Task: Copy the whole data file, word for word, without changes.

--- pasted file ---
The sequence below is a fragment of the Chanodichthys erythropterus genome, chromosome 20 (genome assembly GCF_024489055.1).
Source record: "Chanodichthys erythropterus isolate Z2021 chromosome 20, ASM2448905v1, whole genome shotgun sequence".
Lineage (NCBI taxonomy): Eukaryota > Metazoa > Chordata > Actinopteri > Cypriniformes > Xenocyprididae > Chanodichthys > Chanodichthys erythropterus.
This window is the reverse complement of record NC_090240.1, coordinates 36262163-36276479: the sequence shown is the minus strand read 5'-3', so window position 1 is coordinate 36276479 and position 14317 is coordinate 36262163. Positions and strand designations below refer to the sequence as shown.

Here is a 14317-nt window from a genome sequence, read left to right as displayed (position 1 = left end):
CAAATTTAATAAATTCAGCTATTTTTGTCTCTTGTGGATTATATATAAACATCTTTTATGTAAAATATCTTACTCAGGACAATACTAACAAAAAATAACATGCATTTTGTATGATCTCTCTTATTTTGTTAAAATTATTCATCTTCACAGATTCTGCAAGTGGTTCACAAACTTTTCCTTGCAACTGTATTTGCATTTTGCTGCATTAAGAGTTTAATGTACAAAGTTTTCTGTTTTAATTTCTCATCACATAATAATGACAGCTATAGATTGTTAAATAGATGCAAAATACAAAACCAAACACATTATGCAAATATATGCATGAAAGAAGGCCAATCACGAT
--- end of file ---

The sequence below is a fragment of the Chanodichthys erythropterus genome, chromosome 20 (genome assembly GCF_024489055.1).
Source record: "Chanodichthys erythropterus isolate Z2021 chromosome 20, ASM2448905v1, whole genome shotgun sequence".
Lineage (NCBI taxonomy): Eukaryota > Metazoa > Chordata > Actinopteri > Cypriniformes > Xenocyprididae > Chanodichthys > Chanodichthys erythropterus.
This window is the reverse complement of record NC_090240.1, coordinates 36262163-36276479: the sequence shown is the minus strand read 5'-3', so window position 1 is coordinate 36276479 and position 14317 is coordinate 36262163. Positions and strand designations below refer to the sequence as shown.

Here is a 14317-nt window from a genome sequence, read left to right as displayed (position 1 = left end):
CAAATTTAATAAATTCAGCTATTTTTGTCTCTTGTGGATTATATATAAACATCTTTTATGTAAAATATCTTACTCAGGACAATACTAACAAAAAATAACATGCATTTTGTATGATCTCTCTTATTTTGTTAAAATTATTCATCTTCACAGATTCTGCAAGTGGTTCACAAACTTTTCCTTGCAACTGTATTTGCATTTTGCTGCATTAAGAGTTTAATGTACAAAGTTTTCTGTTTTAATTTCTCATCACATAATAATGACAGCTATAGATTGTTAAATAGATGCAAAATACAAAACCAAACACATTATGCAAATATATGCATGAAAGAAGGCCAATCACGAT